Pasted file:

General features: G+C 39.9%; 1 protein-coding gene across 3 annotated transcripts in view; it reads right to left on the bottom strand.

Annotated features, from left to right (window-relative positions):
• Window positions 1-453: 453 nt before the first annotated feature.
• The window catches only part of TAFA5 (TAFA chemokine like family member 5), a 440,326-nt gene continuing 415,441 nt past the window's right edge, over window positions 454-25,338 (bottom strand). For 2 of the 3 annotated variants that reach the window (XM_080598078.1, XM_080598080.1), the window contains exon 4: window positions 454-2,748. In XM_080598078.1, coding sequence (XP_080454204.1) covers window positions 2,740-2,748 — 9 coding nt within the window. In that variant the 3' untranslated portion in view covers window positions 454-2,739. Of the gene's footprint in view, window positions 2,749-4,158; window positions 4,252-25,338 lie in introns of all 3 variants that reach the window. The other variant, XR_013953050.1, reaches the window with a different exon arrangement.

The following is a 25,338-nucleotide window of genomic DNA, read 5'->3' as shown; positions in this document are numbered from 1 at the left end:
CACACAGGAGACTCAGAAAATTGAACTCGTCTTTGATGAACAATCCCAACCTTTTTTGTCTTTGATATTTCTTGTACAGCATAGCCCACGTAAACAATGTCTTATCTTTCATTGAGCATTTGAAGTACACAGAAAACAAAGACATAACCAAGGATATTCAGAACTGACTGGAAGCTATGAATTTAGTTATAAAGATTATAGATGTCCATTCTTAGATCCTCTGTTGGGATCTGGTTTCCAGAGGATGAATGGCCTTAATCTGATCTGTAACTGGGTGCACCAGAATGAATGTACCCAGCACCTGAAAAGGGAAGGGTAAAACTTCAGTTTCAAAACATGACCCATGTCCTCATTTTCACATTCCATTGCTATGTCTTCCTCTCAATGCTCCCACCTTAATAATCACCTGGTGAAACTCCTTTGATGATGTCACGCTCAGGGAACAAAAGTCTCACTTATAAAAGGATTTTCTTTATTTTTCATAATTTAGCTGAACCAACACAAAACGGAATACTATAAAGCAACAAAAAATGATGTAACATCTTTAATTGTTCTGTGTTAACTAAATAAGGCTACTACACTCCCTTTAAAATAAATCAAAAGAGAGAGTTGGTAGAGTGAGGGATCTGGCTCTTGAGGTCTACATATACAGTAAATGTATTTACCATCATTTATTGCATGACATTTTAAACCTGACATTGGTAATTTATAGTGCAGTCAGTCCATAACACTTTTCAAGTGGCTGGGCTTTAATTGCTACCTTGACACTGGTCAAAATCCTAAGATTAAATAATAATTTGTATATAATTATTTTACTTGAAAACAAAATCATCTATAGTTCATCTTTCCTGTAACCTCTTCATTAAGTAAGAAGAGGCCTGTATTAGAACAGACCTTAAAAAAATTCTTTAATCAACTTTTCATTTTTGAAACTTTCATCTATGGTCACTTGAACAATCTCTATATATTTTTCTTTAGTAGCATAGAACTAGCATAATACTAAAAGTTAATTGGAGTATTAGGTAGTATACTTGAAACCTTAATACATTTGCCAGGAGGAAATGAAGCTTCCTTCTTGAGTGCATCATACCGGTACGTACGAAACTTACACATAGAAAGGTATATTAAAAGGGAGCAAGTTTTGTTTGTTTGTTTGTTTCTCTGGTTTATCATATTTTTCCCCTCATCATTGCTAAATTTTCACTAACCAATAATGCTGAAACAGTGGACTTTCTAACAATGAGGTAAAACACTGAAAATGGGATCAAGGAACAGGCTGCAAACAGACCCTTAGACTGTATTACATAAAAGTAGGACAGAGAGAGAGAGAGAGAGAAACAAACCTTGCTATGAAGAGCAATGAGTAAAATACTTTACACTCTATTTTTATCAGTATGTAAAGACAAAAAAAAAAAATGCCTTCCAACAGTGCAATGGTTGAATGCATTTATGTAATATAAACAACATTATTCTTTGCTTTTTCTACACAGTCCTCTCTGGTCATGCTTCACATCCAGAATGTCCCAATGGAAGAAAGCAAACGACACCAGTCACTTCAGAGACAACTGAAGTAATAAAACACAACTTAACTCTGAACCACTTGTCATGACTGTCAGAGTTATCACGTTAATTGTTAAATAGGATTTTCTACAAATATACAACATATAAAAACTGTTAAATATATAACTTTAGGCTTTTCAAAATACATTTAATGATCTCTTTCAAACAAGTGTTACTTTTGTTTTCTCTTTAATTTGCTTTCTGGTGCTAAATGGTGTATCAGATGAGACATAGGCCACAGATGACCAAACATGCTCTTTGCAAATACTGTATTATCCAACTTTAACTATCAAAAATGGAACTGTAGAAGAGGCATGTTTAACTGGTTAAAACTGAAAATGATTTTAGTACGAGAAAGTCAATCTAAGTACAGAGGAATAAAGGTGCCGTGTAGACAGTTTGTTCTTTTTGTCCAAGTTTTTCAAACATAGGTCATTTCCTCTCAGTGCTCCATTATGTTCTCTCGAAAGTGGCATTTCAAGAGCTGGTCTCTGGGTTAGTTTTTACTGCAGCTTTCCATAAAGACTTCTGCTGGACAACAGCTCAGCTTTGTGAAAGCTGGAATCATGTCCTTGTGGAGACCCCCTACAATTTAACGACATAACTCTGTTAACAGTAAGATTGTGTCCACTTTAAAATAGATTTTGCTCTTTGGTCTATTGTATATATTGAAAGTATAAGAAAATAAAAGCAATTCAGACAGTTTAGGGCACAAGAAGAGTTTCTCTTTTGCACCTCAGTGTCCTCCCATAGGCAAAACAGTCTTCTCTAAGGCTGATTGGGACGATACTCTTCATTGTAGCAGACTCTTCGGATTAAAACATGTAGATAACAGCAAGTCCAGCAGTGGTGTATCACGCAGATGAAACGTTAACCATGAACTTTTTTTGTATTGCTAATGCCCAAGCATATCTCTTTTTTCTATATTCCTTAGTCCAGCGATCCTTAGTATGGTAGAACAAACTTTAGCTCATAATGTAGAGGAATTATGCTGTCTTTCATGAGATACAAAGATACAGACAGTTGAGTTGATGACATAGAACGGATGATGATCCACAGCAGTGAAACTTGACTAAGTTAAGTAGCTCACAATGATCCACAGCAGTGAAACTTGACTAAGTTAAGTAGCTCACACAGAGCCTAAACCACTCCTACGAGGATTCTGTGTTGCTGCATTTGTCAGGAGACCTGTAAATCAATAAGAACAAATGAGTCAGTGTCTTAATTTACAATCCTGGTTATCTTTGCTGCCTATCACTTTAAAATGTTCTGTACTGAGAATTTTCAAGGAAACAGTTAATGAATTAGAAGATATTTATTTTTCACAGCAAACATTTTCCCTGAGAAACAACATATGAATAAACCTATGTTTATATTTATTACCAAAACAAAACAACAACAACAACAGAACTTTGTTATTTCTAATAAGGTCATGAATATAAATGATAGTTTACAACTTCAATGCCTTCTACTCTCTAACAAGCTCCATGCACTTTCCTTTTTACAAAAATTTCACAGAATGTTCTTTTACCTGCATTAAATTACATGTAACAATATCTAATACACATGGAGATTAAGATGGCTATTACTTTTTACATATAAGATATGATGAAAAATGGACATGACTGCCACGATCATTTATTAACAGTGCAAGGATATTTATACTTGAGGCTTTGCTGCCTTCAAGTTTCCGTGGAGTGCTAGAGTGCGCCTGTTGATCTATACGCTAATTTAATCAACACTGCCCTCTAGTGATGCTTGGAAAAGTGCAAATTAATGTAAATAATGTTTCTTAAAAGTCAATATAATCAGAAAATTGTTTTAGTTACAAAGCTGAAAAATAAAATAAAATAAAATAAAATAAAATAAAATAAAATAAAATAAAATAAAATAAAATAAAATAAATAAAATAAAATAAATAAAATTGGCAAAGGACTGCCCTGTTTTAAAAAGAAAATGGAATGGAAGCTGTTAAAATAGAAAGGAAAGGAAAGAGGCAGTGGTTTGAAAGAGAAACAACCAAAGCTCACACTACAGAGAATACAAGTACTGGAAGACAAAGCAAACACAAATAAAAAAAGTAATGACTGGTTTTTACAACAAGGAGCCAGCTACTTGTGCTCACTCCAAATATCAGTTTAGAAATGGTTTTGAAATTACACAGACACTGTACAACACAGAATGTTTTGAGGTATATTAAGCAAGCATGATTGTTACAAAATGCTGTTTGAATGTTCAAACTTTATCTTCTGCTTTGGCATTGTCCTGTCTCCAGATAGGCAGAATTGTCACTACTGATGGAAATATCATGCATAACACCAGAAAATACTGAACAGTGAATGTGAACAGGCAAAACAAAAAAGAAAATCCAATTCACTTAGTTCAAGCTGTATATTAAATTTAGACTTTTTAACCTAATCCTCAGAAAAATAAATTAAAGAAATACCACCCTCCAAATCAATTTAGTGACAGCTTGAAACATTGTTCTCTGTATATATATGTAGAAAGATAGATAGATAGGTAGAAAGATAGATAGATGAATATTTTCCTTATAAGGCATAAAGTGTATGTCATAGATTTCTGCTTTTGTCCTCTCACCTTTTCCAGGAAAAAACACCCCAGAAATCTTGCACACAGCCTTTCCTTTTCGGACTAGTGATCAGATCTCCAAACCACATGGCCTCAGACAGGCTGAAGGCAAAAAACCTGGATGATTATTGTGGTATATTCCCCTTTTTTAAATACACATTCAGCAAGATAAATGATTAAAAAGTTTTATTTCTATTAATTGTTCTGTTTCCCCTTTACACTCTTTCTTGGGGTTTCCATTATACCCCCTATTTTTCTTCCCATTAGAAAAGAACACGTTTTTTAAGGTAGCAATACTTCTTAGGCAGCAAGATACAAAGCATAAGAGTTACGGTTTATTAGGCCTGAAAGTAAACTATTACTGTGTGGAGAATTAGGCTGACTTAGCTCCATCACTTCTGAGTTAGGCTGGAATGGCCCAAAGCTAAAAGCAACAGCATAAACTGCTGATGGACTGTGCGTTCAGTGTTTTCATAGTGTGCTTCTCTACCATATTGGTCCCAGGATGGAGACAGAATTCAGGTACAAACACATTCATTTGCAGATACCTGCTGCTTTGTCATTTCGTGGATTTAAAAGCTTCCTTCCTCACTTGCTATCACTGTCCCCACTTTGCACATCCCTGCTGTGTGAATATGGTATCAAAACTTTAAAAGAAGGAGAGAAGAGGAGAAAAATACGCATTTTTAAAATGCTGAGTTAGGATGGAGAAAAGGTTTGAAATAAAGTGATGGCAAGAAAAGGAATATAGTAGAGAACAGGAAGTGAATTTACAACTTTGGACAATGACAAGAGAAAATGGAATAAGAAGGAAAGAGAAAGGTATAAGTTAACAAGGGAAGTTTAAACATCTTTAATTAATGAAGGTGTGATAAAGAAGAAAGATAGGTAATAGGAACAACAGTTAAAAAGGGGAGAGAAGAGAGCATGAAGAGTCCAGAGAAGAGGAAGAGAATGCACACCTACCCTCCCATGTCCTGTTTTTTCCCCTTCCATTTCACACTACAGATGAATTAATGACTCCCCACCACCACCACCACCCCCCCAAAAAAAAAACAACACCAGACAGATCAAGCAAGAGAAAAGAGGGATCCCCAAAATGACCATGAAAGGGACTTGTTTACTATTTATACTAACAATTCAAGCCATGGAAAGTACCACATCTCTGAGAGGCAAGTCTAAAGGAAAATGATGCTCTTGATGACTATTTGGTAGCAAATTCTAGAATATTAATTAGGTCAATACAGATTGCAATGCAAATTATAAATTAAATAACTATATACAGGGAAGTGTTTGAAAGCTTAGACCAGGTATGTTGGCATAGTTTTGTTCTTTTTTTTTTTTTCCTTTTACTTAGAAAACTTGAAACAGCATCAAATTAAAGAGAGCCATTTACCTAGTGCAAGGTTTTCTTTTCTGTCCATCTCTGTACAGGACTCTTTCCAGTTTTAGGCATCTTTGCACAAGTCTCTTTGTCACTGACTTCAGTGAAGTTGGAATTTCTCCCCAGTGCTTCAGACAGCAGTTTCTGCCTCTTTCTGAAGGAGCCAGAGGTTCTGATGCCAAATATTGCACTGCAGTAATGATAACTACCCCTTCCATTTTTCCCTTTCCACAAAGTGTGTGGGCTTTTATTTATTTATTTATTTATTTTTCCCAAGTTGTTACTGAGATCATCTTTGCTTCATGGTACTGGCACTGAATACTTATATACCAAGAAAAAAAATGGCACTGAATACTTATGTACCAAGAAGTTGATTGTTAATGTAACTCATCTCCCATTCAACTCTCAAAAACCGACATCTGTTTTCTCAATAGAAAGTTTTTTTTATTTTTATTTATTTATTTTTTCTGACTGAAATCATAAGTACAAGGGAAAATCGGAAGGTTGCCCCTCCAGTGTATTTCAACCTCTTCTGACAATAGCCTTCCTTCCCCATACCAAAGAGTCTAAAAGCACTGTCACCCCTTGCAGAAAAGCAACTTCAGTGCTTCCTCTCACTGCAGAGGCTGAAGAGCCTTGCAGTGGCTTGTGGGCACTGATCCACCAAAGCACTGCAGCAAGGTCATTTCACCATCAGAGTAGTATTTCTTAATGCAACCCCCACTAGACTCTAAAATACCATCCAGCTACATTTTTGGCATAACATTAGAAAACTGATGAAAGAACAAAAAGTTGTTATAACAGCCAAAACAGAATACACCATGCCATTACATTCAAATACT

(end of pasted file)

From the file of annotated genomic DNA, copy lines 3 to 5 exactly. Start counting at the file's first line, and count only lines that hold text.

• Window positions 1-453: 453 nt before the first annotated feature.
• The window catches only part of TAFA5 (TAFA chemokine like family member 5), a 440,326-nt gene continuing 415,441 nt past the window's right edge, over window positions 454-25,338 (bottom strand). For 2 of the 3 annotated variants that reach the window (XM_080598078.1, XM_080598080.1), the window contains exon 4: window positions 454-2,748. In XM_080598078.1, coding sequence (XP_080454204.1) covers window positions 2,740-2,748 — 9 coding nt within the window. In that variant the 3' untranslated portion in view covers window positions 454-2,739. Of the gene's footprint in view, window positions 2,749-4,158; window positions 4,252-25,338 lie in introns of all 3 variants that reach the window. The other variant, XR_013953050.1, reaches the window with a different exon arrangement.

The following is a 25,338-nucleotide window of genomic DNA, read 5'->3' as shown; positions in this document are numbered from 1 at the left end: